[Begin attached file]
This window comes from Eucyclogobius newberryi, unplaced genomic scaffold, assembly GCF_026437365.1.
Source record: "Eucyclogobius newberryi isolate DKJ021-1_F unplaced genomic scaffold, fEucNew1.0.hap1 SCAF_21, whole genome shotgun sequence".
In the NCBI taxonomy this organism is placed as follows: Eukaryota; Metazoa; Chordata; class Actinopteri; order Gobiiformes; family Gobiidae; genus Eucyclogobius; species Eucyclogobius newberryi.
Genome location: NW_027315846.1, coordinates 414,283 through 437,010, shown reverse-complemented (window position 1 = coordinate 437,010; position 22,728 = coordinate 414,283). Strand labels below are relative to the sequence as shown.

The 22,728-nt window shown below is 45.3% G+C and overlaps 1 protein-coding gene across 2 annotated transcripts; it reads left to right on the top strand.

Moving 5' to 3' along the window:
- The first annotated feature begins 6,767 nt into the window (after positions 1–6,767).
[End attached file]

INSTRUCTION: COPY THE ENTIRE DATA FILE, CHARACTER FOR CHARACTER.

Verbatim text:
This window comes from Eucyclogobius newberryi, unplaced genomic scaffold, assembly GCF_026437365.1.
Source record: "Eucyclogobius newberryi isolate DKJ021-1_F unplaced genomic scaffold, fEucNew1.0.hap1 SCAF_21, whole genome shotgun sequence".
In the NCBI taxonomy this organism is placed as follows: Eukaryota; Metazoa; Chordata; class Actinopteri; order Gobiiformes; family Gobiidae; genus Eucyclogobius; species Eucyclogobius newberryi.
Genome location: NW_027315846.1, coordinates 414,283 through 437,010, shown reverse-complemented (window position 1 = coordinate 437,010; position 22,728 = coordinate 414,283). Strand labels below are relative to the sequence as shown.

The 22,728-nt window shown below is 45.3% G+C and overlaps 1 protein-coding gene across 2 annotated transcripts; it reads left to right on the top strand.

Moving 5' to 3' along the window:
- The first annotated feature begins 6,767 nt into the window (after positions 1–6,767).